Shops in villages sell petrol that is poured into empty mineral water bottles
Rahul Dass | April 22, 2017 | New Delhi
A plan to home-deliver petroleum products may look like an out-of-the-box idea, but it is not exactly a new one.
Petroleum minister Dharmendra Pradhan tweeted: “Options being explored where petro products may be door delivered to consumers on pre booking. This would help consumers avoid spending excessive time and long queues at fuel stations.”
While travelling through the rural hinterland, at regular intervals on village roads one can spot shops that have fuel bottles. It is a common sight.
So, how does it work? The shop owner buys petrol in bulk and then pours it in empty mineral water bottles. The fuel bottles are neatly placed on a table near the road. It is kept away from the shop to ensure that in case it catches fire, no harm would come to the shop.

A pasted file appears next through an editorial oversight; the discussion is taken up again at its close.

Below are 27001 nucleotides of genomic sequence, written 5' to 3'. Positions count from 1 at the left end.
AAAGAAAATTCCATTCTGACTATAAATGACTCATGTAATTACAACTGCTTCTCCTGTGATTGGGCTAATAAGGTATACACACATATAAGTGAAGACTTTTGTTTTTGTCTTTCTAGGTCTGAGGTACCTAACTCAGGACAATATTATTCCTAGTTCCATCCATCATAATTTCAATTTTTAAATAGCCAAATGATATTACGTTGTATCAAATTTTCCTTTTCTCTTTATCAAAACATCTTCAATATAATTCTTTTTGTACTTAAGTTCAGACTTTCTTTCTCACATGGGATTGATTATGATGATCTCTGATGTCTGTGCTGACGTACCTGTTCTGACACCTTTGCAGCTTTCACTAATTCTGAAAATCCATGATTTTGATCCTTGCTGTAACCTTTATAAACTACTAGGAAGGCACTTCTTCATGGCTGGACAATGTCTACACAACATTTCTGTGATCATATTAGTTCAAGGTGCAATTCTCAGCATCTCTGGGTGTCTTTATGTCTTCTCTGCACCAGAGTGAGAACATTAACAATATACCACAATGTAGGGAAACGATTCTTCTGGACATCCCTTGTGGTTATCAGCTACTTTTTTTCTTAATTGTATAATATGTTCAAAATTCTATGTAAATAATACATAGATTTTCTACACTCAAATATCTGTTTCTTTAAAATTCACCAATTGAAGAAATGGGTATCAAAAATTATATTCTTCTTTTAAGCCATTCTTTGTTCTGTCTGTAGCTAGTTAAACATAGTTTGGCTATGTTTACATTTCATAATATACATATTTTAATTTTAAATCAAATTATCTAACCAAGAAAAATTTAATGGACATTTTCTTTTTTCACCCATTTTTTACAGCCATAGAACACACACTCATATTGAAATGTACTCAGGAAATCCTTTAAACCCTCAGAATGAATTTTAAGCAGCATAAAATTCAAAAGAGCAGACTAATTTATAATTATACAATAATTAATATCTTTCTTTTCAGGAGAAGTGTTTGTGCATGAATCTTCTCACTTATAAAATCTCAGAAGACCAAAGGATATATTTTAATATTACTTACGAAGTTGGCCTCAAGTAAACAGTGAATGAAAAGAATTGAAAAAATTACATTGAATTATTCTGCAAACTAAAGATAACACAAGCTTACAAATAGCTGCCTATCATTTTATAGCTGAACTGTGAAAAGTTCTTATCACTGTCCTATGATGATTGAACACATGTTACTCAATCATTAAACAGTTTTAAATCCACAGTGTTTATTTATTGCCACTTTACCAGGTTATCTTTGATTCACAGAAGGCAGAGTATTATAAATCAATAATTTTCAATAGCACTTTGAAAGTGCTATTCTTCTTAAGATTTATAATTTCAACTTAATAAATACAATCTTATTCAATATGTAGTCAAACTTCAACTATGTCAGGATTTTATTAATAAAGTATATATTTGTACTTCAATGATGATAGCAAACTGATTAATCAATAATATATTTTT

The fuel cost is slightly higher than the petrol pump price. Villagers use it to tank up their motorcycles since it helps them in avoiding the hassle of travelling to a distant petrol pump.
The government plan is in a way bringing fuel close to people who do not have access to petrol pumps. It seems to be easier to implement in urban areas, rather than in rural areas. Many villages are located, which may well be described as back-of-beyond. Providing any service whatsoever is a huge challenge. How the government proposes to reach those areas is not clear at the moment.
There are over 150 million two-wheelers in the country, while the number of cars and jeeps stands at nearly 30 million. The number of buses is around 2 million. It would certainly motor vehicle owners who sometimes get stranded when their fuel tanks run dry.
The nitty-gritty of this new plan needs to be looked at. Would the fuel be packaged in bottles or would there be tetra-packs? Would the consumer have to show their Aadhaar cards to be eligible for the scheme?
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